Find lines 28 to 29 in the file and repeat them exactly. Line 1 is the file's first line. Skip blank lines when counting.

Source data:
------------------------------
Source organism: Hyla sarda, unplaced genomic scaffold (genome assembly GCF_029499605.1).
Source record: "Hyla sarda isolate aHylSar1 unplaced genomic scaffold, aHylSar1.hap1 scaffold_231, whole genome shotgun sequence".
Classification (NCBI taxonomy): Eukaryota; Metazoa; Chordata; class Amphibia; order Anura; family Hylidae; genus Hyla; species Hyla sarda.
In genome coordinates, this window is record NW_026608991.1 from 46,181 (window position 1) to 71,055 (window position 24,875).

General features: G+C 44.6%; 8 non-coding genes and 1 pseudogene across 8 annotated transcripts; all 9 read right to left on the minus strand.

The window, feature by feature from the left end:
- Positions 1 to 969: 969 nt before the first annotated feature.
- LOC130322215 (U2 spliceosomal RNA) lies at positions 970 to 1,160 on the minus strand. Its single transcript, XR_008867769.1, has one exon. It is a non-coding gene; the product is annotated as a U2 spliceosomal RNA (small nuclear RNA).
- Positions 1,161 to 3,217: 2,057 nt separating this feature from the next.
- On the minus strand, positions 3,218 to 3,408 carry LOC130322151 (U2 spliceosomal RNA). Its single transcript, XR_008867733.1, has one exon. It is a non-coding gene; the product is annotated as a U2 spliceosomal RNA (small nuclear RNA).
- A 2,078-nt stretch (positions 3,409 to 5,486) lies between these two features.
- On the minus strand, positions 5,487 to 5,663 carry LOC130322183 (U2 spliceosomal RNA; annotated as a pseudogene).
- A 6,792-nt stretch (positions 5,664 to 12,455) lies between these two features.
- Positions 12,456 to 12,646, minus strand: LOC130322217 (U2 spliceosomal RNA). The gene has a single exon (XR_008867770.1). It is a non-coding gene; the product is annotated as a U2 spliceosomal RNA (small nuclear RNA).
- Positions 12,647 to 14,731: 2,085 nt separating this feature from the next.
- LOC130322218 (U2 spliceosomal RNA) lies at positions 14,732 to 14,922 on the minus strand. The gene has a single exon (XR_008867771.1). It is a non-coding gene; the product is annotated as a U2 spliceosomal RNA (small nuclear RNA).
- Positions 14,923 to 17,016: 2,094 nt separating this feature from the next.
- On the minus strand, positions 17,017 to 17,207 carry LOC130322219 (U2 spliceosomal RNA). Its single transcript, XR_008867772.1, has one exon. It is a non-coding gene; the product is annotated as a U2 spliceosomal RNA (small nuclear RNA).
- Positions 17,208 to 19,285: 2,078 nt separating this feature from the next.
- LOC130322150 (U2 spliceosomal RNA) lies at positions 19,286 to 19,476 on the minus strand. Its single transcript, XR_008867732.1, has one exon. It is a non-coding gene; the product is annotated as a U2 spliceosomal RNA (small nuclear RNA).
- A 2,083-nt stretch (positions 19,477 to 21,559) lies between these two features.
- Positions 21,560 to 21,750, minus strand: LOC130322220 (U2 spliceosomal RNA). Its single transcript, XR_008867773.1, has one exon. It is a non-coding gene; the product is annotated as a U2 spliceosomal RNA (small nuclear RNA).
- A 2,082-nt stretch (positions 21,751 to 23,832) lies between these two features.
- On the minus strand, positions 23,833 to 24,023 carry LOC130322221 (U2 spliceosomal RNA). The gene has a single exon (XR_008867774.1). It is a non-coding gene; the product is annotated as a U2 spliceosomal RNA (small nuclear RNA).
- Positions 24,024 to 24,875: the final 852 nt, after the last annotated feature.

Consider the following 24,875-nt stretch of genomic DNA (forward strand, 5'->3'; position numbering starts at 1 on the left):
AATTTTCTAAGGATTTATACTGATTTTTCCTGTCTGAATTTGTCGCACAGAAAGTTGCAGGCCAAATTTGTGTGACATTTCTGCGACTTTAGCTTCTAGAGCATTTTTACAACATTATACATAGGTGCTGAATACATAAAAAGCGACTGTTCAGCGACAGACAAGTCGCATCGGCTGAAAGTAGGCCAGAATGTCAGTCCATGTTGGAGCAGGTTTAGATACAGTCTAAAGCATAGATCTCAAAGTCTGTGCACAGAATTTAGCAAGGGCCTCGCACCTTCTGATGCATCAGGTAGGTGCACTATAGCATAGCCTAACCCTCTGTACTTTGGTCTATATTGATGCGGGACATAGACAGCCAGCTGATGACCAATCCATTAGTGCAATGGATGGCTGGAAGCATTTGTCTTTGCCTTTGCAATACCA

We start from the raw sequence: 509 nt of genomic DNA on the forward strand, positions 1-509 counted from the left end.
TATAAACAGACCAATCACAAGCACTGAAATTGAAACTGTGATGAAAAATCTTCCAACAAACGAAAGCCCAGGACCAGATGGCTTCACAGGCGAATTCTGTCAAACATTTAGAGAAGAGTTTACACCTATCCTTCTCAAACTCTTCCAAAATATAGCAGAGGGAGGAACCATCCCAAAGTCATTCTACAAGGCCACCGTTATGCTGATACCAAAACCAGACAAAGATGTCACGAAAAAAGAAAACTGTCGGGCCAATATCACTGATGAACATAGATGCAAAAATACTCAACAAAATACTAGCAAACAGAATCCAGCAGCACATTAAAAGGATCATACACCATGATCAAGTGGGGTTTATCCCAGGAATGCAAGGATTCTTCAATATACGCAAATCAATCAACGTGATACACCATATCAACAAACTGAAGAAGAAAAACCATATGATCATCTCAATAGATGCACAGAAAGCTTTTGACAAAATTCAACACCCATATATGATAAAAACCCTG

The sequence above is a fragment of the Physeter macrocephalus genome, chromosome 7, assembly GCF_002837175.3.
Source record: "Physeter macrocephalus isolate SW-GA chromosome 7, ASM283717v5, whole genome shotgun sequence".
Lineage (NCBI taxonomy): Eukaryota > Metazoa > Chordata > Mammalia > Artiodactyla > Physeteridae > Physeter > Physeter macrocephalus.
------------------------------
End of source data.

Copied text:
We start from the raw sequence: 509 nt of genomic DNA on the forward strand, positions 1-509 counted from the left end.
TATAAACAGACCAATCACAAGCACTGAAATTGAAACTGTGATGAAAAATCTTCCAACAAACGAAAGCCCAGGACCAGATGGCTTCACAGGCGAATTCTGTCAAACATTTAGAGAAGAGTTTACACCTATCCTTCTCAAACTCTTCCAAAATATAGCAGAGGGAGGAACCATCCCAAAGTCATTCTACAAGGCCACCGTTATGCTGATACCAAAACCAGACAAAGATGTCACGAAAAAAGAAAACTGTCGGGCCAATATCACTGATGAACATAGATGCAAAAATACTCAACAAAATACTAGCAAACAGAATCCAGCAGCACATTAAAAGGATCATACACCATGATCAAGTGGGGTTTATCCCAGGAATGCAAGGATTCTTCAATATACGCAAATCAATCAACGTGATACACCATATCAACAAACTGAAGAAGAAAAACCATATGATCATCTCAATAGATGCACAGAAAGCTTTTGACAAAATTCAACACCCATATATGATAAAAACCCTG